2. Big Daddy Autism says:

    >I can totally relate with your early experience. Family members blaming and then disbelieving. And then, we ran into the doctors who assumed we were just being overly nervous parents. My son is now 13 and abundantly happy and awesome. But he is also clearly autistic and no doctor or family would ever think to doubt us or blame us now.

    Keep doing what your doing.

  3. Sasha says:

    >It can be very difficult when the very ones we are supposed to trust in helping our children will not listen or betray that trust. {{hug}}
    I applaud your desire to reach out and touch as many people as possible on behalf of your son.

  4. Aspie in the family says:

    >Hello Lora and thankyou for making such a lovely supportive comment. It is really nice to hear that others enjoy reading my blog and it also helps motivate me to continue.

  5. Lora says:

    >I have thoroughly enjoyed reading your blog and good for you for raising awareness, you deserve a blog award for your dedication and excellent writing.

  6. Aspie in the family says:

    >Hi MWM, nice to hear from you and thank you for your lovely comment – really inspires me to continue. I have been wondering how you were getting on. It sounds like you are in the middle of two services who are not working very well together which I find is a common complaint from many parents. I'll pop over to your new blog to read more about how you're getting on.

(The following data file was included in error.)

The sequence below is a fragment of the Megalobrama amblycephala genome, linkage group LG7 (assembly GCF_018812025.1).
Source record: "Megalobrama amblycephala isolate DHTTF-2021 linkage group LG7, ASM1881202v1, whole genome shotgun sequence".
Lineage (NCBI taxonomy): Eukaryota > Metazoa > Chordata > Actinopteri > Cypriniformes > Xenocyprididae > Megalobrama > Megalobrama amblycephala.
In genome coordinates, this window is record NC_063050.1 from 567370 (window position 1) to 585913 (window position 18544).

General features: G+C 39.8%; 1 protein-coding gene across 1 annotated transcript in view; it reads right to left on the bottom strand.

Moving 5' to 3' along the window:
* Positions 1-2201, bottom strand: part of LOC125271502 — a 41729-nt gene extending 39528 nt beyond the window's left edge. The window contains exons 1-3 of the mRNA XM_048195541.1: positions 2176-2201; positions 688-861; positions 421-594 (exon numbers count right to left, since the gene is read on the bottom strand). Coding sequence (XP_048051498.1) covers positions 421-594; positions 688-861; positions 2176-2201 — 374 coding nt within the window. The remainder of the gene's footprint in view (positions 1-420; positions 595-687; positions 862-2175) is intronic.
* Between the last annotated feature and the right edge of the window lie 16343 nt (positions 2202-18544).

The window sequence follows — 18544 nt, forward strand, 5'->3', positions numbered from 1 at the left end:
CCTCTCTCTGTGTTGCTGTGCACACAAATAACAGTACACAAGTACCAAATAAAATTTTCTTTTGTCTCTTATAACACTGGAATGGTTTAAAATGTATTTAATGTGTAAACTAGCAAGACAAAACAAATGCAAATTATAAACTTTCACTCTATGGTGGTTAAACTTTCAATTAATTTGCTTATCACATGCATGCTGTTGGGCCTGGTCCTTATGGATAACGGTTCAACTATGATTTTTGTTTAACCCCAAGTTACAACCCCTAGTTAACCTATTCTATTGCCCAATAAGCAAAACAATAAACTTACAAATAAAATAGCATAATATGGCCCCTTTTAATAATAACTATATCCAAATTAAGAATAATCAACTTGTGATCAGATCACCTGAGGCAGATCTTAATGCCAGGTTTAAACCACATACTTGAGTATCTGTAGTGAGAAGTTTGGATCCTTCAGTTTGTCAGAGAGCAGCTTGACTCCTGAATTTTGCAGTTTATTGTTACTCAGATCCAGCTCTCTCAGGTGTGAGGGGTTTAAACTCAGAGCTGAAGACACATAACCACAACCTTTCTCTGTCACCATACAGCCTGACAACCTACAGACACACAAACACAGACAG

7. MWM says:

    >HI, I love reading your blog and have gained alot from your experiences and been able to use things you have blogged about in our own quest to get a diagnosis for Isaac (this is super little men from Mad Life by the way, I have moved my blog to http://moonwalkingmum.blogspot.com/). As I think I said in my previous life as SLM in response to one of your posts, what do us parents know, how dare we know our child better than a profesional with god knows how many qualifications, this obviously makes them a much better judge than us, who live with the 24 hours a day, 7 days a week x Please do keep bloggin about your experiences. We had a CAMHS meeting this week and I think we are back to the not our problem, its theirs, not its not etc etc over getting more support. CAMHS say its down to the educators and I know the educators are going to say they cant access it without a statement, arrggghhhhhh!!! I will no doubt be blogging about my frustrations

  8. Aspie in the family says:

    >Hi Lucy – thankyou for your great comment – you illustrate the problems of a hidden disability really well. When people stare or even make rude comments, I have found it puts so much pressure on us, and its that social pressure that our autistic people struggle so much with.

  9. LUCEWOMAN says:

    >People love a visulak

    One boy I looked after had Asperger's syndrome, severe epilepsy, tourette's syndrome and various non-related medical problems. He would spit, swear, kick, scream and so on in public. Because he looked so 'normal' people always stared, 'tutted' and some made comments. As his epilepsy became more severe, he got fitted with a protective helmet. Overnight, there was a public acceptance of all of these behaviours, simply because he had a helmet on. This meant us as staff, and his family could take him to cafe's, museums and so forth without being on edge. It shouldn't be this way….